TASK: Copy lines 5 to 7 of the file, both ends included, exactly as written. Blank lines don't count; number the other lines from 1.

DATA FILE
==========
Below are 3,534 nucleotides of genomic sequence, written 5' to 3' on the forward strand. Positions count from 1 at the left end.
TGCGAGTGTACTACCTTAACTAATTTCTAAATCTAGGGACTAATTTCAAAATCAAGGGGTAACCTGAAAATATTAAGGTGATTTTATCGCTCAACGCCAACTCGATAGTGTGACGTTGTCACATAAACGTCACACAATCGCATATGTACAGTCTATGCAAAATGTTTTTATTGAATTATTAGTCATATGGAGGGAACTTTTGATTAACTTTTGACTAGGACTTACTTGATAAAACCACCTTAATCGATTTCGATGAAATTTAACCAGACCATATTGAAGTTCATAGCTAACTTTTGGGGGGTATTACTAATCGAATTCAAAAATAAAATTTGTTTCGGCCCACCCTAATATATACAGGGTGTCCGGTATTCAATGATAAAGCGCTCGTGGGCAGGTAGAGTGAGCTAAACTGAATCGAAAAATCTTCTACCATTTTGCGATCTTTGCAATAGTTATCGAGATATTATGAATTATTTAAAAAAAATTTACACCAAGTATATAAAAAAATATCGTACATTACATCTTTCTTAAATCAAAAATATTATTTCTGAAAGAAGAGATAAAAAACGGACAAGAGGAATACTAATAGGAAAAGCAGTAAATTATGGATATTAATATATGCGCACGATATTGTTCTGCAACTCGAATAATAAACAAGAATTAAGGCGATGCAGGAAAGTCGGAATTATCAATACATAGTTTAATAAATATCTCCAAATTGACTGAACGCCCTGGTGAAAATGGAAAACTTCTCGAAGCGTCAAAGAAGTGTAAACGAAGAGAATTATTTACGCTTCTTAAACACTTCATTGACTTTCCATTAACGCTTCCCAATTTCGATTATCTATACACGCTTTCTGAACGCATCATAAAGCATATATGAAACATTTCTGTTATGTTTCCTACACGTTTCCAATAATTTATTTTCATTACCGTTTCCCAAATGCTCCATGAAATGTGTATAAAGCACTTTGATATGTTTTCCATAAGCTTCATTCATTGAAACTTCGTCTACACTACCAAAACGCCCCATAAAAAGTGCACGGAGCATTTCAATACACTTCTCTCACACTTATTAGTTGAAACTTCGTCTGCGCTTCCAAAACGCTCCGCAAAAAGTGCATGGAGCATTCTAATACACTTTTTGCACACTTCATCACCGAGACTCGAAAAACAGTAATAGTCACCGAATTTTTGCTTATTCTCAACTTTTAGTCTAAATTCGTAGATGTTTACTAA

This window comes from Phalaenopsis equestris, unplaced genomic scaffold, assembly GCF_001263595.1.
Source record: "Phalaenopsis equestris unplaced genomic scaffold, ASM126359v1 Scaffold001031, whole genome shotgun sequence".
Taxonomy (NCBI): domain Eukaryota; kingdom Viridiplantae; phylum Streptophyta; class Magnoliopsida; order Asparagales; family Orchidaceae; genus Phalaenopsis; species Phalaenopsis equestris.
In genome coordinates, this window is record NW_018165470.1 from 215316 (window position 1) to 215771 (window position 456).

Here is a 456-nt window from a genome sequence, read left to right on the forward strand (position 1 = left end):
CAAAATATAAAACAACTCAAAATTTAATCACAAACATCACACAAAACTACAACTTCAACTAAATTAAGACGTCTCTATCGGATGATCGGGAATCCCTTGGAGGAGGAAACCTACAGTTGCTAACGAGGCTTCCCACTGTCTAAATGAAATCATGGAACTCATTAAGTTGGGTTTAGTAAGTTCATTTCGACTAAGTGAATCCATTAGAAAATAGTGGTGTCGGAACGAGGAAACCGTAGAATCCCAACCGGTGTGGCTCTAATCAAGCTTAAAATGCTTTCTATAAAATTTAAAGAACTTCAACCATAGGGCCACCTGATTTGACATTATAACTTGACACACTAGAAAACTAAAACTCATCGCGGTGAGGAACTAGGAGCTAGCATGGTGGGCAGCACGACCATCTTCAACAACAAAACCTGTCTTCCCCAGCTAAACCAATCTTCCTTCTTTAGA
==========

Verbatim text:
Taxonomy (NCBI): domain Eukaryota; kingdom Viridiplantae; phylum Streptophyta; class Magnoliopsida; order Asparagales; family Orchidaceae; genus Phalaenopsis; species Phalaenopsis equestris.
In genome coordinates, this window is record NW_018165470.1 from 215316 (window position 1) to 215771 (window position 456).

Here is a 456-nt window from a genome sequence, read left to right on the forward strand (position 1 = left end):